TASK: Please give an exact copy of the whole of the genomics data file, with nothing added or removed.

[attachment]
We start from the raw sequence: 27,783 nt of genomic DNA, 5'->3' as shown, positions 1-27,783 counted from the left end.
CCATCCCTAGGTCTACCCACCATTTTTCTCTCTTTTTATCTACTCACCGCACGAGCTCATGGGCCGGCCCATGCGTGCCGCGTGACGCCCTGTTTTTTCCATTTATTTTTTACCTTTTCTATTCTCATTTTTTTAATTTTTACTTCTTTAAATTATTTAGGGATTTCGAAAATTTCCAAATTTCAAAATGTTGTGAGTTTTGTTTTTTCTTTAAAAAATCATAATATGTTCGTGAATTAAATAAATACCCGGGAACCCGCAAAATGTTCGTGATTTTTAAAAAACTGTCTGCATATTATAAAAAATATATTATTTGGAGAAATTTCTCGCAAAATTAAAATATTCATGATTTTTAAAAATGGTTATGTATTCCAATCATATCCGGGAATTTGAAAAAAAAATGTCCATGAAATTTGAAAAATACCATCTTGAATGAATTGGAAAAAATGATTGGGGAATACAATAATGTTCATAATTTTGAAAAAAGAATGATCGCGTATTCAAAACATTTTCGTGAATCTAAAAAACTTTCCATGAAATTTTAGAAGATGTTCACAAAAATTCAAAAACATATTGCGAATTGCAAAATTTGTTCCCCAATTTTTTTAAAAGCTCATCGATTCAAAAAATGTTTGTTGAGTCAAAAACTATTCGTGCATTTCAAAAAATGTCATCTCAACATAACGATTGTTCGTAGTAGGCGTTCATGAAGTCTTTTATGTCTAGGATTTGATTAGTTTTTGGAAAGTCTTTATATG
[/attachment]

We start from the raw sequence: 27,783 nt of genomic DNA, 5'->3' as shown, positions 1-27,783 counted from the left end.
CCATCCCTAGGTCTACCCACCATTTTTCTCTCTTTTTATCTACTCACCGCACGAGCTCATGGGCCGGCCCATGCGTGCCGCGTGACGCCCTGTTTTTTCCATTTATTTTTTACCTTTTCTATTCTCATTTTTTTAATTTTTACTTCTTTAAATTATTTAGGGATTTCGAAAATTTCCAAATTTCAAAATGTTGTGAGTTTTGTTTTTTCTTTAAAAAATCATAATATGTTCGTGAATTAAATAAATACCCGGGAACCCGCAAAATGTTCGTGATTTTTAAAAAACTGTCTGCATATTATAAAAAATATATTATTTGGAGAAATTTCTCGCAAAATTAAAATATTCATGATTTTTAAAAATGGTTATGTATTCCAATCATATCCGGGAATTTGAAAAAAAAATGTCCATGAAATTTGAAAAATACCATCTTGAATGAATTGGAAAAAATGATTGGGGAATACAATAATGTTCATAATTTTGAAAAAAGAATGATCGCGTATTCAAAACATTTTCGTGAATCTAAAAAACTTTCCATGAAATTTTAGAAGATGTTCACAAAAATTCAAAAACATATTGCGAATTGCAAAATTTGTTCCCCAATTTTTTTAAAAGCTCATCGATTCAAAAAATGTTTGTTGAGTCAAAAACTATTCGTGCATTTCAAAAAATGTCATCTCAACATAACGATTGTTCGTAGTAGGCGTTCATGAAGTCTTTTATGTCTAGGATTTGATTAGTTTTTGGAAAGTCTTTATATG